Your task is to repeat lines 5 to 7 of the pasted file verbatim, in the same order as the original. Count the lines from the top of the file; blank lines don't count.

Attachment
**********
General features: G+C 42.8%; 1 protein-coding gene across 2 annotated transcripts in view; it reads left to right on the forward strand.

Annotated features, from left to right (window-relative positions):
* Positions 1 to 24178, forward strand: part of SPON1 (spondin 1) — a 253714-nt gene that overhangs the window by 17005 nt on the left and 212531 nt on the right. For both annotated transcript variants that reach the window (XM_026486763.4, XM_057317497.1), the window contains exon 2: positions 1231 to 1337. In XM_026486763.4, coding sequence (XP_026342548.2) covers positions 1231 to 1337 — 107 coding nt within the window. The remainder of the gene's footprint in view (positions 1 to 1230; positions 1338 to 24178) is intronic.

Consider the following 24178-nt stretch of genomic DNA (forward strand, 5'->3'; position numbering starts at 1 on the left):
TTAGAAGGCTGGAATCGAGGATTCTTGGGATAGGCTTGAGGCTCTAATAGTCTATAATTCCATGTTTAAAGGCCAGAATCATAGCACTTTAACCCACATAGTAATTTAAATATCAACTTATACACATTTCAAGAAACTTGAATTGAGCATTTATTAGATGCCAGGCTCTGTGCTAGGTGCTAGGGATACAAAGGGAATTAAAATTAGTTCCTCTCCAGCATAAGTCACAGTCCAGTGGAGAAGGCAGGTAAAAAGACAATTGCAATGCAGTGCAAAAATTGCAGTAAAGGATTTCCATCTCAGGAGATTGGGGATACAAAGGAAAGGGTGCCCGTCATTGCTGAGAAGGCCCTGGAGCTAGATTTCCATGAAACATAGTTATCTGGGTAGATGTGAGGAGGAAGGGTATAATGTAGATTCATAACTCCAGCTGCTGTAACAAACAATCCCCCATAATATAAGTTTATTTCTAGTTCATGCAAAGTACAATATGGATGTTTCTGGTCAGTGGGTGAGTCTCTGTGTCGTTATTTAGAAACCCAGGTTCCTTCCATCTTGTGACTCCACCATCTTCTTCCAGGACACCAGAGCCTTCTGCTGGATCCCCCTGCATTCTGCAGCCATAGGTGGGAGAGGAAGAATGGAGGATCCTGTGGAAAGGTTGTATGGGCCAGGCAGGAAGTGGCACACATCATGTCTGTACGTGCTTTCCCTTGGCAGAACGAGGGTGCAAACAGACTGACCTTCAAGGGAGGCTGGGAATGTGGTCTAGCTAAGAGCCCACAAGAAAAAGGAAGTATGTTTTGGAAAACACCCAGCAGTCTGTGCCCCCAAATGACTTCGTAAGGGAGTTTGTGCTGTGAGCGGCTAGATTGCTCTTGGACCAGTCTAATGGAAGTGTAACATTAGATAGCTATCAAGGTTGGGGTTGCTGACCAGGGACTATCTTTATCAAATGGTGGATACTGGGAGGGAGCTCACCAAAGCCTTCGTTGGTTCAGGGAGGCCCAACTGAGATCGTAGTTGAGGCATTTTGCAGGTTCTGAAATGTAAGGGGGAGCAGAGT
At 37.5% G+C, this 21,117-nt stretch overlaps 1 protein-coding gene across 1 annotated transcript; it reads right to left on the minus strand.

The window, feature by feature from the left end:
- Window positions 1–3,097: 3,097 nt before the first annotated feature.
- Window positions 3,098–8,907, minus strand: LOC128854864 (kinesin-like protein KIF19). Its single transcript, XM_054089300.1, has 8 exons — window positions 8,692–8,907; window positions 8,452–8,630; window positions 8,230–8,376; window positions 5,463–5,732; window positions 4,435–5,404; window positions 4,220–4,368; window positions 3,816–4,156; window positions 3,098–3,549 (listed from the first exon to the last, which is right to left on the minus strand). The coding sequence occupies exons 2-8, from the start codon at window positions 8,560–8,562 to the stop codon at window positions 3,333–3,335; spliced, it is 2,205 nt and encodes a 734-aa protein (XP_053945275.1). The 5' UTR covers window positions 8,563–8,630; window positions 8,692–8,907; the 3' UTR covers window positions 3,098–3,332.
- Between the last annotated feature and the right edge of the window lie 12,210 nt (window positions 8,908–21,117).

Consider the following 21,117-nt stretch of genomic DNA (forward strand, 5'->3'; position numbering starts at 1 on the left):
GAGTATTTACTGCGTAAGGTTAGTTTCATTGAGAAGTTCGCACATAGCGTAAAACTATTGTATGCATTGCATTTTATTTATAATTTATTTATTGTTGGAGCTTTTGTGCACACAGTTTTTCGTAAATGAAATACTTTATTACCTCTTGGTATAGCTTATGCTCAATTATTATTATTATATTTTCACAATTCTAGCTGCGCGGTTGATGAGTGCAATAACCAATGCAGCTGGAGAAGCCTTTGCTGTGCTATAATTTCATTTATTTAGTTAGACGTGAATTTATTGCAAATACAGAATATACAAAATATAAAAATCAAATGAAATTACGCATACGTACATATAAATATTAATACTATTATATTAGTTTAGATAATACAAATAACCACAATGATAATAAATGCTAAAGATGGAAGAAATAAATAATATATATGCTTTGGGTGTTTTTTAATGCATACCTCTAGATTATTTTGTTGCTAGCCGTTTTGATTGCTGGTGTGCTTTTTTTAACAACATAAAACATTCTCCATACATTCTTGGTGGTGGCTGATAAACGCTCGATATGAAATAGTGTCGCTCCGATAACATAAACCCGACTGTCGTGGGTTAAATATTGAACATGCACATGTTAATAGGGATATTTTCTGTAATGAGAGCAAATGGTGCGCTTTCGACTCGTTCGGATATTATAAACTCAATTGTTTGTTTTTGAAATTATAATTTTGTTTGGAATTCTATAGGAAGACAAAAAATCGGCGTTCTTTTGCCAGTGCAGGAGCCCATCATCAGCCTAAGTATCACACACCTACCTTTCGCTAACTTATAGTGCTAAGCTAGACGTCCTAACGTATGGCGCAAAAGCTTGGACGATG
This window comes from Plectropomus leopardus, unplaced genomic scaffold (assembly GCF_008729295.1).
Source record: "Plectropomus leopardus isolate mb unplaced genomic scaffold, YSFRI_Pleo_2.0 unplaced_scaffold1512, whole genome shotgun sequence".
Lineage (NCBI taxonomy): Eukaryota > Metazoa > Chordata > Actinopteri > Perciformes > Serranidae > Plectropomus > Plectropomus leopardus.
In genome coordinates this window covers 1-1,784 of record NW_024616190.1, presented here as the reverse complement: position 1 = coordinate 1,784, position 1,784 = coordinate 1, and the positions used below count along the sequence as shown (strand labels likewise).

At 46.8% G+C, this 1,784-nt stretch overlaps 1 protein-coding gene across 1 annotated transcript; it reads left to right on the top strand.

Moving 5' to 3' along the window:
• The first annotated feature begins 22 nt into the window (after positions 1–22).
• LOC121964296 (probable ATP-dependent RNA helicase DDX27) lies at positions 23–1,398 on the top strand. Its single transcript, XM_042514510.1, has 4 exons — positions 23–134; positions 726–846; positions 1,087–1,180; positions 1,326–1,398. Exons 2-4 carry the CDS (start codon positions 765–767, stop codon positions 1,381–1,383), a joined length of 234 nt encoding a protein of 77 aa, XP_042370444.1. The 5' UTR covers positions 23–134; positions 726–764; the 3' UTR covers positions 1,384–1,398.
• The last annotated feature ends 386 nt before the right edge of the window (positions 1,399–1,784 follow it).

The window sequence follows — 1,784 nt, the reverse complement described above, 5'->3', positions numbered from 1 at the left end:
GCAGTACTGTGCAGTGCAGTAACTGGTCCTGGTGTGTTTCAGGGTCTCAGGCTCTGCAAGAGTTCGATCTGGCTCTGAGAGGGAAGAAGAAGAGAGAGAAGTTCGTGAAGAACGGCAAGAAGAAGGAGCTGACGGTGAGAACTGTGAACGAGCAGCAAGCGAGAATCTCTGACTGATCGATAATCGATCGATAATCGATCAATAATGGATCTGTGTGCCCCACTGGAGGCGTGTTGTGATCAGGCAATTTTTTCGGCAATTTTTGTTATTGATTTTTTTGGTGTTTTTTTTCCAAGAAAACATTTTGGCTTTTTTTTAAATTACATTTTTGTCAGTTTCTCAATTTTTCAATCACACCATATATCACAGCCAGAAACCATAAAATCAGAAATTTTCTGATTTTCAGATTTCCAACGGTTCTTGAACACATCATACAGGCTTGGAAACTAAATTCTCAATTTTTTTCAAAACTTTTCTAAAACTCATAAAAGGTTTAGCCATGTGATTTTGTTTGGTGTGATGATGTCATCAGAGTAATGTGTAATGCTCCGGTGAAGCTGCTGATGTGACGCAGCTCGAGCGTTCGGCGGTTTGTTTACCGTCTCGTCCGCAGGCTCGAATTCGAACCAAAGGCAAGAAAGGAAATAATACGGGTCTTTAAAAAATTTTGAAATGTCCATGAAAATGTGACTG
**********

TTAGAAGGCTGGAATCGAGGATTCTTGGGATAGGCTTGAGGCTCTAATAGTCTATAATTCCATGTTTAAAGGCCAGAATCATAGCACTTTAACCCACATAGTAATTTAAATATCAACTTATACACATTTCAAGAAACTTGAATTGAGCATTTATTAGATGCCAGGCTCTGTGCTAGGTGCTAGGGATACAAAGGGAATTAAAATTAGTTCCTCTCCAGCATAAGTCACAGTCCAGTGGAGAAGGCAGGTAAAAAGACAATTGCAATGCAGTGCAAAAATTGCAGTAAAGGATTTCCATCTCAGGAGATTGGGGATACAAAGGAAAGGGTGCCCGTCATTGCTGAGAAGGCCCTGGAGCTAGATTTCCATGAAACATAGTTATCTGGGTAGATGTGAGGAGGAAGGGTATAATGTAGATTCATAACTCCAGCTGCTGTAACAAACAATCCCCCATAATATAAGTTTATTTCTAGTTCATGCAAAGTACAATATGGATGTTTCTGGTCAGTGGGTGAGTCTCTGTGTCGTTATTTAGAAACCCAGGTTCCTTCCATCTTGTGACTCCACCATCTTCTTCCAGGACACCAGAGCCTTCTGCTGGATCCCCCTGCATTCTGCAGCCATAGGTGGGAGAGGAAGAATGGAGGATCCTGTGGAAAGGTTGTATGGGCCAGGCAGGAAGTGGCACACATCATGTCTGTACGTGCTTTCCCTTGGCAGAACGAGGGTGCAAACAGACTGACCTTCAAGGGAGGCTGGGAATGTGGTCTAGCTAAGAGCCCACAAGAAAAAGGAAGTATGTTTTGGAAAACACCCAGCAGTCTGTGCCCCCAAATGACTTCGTAAGGGAGTTTGTGCTGTGAGCGGCTAGATTGCTCTTGGACCAGTCTAATGGAAGTGTAACATTAGATAGCTATCAAGGTTGGGGTTGCTGACCAGGGACTATCTTTATCAAATGGTGGATACTGGGAGGGAGCTCACCAAAGCCTTCGTTGGTTCAGGGAGGCCCAACTGAGATCGTAGTTGAGGCATTTTGCAGGTTCTGAAATGTAAGGGGGAGCAGAGT
At 37.5% G+C, this 21,117-nt stretch overlaps 1 protein-coding gene across 1 annotated transcript; it reads right to left on the minus strand.

The window, feature by feature from the left end: